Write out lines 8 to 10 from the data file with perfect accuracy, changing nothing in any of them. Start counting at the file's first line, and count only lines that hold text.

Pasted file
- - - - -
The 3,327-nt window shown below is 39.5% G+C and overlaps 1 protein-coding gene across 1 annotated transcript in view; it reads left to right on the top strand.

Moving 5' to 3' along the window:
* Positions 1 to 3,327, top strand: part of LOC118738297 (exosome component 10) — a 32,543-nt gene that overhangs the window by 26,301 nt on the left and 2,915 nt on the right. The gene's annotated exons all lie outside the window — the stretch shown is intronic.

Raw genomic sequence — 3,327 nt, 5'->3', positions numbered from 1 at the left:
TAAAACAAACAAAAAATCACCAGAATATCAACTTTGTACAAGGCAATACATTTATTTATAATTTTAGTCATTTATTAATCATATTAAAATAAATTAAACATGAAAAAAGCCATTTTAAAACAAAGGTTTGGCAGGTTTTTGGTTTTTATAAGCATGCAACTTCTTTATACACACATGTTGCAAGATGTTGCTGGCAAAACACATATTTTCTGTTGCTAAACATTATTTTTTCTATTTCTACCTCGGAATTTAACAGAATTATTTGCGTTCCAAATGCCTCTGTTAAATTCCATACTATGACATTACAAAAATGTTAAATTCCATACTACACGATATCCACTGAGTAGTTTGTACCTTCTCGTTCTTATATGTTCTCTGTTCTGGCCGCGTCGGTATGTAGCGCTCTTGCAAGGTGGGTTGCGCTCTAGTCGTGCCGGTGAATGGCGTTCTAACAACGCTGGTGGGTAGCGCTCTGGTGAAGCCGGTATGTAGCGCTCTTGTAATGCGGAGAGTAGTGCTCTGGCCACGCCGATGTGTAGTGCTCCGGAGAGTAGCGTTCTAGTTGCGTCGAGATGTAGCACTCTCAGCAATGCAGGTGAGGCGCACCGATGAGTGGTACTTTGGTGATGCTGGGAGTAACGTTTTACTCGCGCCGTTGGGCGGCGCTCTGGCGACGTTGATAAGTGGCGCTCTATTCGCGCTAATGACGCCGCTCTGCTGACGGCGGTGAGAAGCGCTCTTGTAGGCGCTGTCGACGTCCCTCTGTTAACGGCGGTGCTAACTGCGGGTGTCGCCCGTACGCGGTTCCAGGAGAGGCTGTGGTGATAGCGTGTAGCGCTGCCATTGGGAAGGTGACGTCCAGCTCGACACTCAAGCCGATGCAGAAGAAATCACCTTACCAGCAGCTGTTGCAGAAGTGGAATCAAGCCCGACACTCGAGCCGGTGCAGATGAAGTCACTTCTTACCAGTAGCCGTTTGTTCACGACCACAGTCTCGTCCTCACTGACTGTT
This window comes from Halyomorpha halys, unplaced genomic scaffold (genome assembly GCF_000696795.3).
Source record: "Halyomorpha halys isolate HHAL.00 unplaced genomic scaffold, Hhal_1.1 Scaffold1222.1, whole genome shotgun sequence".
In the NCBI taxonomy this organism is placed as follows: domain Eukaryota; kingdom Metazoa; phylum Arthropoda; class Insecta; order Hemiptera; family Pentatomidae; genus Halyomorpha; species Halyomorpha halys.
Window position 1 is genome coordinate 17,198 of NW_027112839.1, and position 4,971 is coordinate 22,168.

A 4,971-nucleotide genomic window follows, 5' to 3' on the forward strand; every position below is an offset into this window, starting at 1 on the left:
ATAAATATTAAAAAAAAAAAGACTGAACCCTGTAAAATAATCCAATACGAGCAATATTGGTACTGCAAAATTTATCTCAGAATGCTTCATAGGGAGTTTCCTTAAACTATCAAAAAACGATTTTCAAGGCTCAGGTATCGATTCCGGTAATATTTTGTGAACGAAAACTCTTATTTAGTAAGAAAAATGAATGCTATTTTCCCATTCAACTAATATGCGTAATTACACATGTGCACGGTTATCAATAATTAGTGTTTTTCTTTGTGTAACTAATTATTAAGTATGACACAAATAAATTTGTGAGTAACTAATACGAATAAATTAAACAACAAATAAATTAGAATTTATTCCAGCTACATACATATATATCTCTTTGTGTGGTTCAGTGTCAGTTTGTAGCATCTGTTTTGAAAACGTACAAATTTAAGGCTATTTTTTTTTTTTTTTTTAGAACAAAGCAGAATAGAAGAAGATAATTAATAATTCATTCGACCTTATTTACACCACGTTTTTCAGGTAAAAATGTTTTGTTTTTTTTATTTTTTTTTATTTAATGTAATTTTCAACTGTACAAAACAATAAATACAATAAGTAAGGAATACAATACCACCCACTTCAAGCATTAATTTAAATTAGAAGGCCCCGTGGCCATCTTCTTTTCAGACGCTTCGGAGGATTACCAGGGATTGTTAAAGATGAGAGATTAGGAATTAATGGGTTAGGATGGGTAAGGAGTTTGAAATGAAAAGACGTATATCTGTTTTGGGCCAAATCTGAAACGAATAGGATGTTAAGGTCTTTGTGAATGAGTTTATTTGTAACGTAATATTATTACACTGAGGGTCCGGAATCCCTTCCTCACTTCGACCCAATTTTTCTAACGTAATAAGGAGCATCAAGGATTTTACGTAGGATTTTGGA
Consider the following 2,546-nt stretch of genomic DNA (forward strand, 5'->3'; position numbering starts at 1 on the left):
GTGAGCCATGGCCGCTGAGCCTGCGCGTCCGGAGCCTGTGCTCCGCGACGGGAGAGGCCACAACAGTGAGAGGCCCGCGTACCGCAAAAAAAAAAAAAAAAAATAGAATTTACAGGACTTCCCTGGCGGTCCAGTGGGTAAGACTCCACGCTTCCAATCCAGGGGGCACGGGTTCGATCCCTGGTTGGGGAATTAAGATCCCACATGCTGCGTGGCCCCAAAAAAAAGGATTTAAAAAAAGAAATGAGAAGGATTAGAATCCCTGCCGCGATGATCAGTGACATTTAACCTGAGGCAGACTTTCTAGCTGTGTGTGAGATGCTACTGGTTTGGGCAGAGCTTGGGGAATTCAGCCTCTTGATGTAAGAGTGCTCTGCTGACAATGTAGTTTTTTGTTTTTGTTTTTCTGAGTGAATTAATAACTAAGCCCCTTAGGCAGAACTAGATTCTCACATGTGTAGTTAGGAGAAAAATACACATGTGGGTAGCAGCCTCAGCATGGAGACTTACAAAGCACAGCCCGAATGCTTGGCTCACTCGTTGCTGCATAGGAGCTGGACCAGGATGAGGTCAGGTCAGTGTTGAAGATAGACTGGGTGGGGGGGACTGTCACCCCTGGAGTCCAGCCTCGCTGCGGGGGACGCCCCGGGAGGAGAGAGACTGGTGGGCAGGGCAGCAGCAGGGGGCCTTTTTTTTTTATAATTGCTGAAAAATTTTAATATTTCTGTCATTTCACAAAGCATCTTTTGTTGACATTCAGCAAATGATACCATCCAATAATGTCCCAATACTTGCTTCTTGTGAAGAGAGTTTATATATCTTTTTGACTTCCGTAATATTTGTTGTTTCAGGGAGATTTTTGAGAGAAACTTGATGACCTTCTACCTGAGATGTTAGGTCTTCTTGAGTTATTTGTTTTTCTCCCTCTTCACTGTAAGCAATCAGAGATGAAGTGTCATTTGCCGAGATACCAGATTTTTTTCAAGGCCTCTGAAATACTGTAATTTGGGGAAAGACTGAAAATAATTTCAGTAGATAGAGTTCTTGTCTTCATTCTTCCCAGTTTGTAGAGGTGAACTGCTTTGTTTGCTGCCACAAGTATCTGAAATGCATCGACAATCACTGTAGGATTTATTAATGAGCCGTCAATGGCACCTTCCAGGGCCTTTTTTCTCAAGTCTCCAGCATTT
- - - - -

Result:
In the NCBI taxonomy this organism is placed as follows: domain Eukaryota; kingdom Metazoa; phylum Arthropoda; class Insecta; order Hemiptera; family Pentatomidae; genus Halyomorpha; species Halyomorpha halys.
Window position 1 is genome coordinate 17,198 of NW_027112839.1, and position 4,971 is coordinate 22,168.

A 4,971-nucleotide genomic window follows, 5' to 3' on the forward strand; every position below is an offset into this window, starting at 1 on the left: